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Who determines the trade-offs between agricultural production and environmental quality? An evolutionary perspective from rural eastern China: A rural case study from eastern China

Research output: Contribution to journalArticle

John A. Dearing, Ke Zhang, Weidong Cao, Terence P. Dawson, David Armstrong McKay, Paul Sillitoe, Richard Treves, Xiangrong Yang

Original languageEnglish
Pages (from-to)347-366
Number of pages20
JournalInternational journal of agricultural sustainability
Issue number5
Early online date19 Sep 2019
Publication statusE-pub ahead of print - 19 Sep 2019

King's Authors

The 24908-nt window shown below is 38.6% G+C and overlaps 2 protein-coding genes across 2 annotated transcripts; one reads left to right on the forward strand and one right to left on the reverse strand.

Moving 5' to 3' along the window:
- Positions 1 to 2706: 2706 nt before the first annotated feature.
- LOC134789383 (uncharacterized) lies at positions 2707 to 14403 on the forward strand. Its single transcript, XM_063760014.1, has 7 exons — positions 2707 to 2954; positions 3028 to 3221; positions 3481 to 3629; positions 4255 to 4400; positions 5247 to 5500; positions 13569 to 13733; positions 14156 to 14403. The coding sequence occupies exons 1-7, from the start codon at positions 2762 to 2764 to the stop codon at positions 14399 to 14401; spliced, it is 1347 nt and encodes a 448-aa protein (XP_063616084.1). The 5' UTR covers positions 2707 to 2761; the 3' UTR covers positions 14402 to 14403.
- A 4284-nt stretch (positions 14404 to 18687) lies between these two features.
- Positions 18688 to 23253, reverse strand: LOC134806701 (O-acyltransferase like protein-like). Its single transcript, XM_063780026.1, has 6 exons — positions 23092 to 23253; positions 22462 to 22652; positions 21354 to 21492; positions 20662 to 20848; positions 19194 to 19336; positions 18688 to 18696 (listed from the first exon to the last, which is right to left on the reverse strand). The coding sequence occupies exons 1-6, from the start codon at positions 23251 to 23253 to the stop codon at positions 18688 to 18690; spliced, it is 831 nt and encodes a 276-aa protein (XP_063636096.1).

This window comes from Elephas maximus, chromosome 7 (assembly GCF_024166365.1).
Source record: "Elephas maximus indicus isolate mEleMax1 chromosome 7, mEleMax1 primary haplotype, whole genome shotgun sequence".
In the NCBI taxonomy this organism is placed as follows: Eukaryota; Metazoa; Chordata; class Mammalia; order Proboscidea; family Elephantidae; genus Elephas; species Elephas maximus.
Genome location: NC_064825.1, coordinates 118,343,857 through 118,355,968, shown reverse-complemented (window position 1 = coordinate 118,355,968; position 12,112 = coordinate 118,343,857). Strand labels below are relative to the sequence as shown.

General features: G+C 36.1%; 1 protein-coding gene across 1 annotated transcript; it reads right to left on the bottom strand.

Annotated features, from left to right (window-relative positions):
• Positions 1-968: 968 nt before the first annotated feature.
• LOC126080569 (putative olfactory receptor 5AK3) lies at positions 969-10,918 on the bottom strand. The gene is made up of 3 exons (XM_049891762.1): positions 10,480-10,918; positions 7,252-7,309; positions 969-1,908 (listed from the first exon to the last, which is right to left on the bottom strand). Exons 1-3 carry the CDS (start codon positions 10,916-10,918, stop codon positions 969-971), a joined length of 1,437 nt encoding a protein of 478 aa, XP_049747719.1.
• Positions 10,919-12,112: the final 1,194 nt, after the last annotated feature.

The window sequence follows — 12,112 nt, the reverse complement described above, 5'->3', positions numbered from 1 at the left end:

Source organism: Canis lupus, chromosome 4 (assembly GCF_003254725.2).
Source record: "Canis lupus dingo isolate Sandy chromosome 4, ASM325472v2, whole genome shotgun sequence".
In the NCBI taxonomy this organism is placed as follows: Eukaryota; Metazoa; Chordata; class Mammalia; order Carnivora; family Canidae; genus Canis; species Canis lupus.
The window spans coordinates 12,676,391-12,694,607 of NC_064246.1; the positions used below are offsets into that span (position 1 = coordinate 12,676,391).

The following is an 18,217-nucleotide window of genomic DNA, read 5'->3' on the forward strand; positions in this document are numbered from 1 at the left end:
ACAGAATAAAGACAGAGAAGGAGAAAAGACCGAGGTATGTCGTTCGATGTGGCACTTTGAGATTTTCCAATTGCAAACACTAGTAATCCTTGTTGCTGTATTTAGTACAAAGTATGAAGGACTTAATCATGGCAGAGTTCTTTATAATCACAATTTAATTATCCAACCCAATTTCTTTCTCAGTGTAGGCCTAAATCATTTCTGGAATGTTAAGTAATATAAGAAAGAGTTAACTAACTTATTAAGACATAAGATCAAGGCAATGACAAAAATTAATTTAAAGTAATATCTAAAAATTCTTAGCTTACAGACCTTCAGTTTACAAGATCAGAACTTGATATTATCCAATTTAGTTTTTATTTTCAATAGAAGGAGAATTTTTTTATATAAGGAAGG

We explore the evolutionary nature of interactions between government policy, farm decision-making and ecosystem services in Shucheng County, Anhui Province, 1950–2015. Analyses of ecological, social and economic trends are complemented by interviews with local farmers. Since the Household Responsibility System started in 1980, there has been a trade-off between rising levels of provisioning services and falling levels of regulating services with evidence that critical thresholds have been passed for water quality. Using a Framework for Ecosystem Service Provision, we argue that farmers have acted only as ecosystem service providers and have not influenced the policies that have brought about the trade-offs. Over the period, ecological degradation is best described as an example of ‘creeping normalcy’ where cumulative conventional actions by individual farmers produce unsustainable losses in regulating services. The Chinese government should act to balance the various ecosystem services through valuation and national policy. In this respect, there is a need for agencies that can provide place-based advice to farmers that will allow them to maintain productivity levels while pursuing restorative actions. Even with new policies, the draw of urban employment, high production costs and an ageing population threaten the viability of farming in these marginal agricultural areas.

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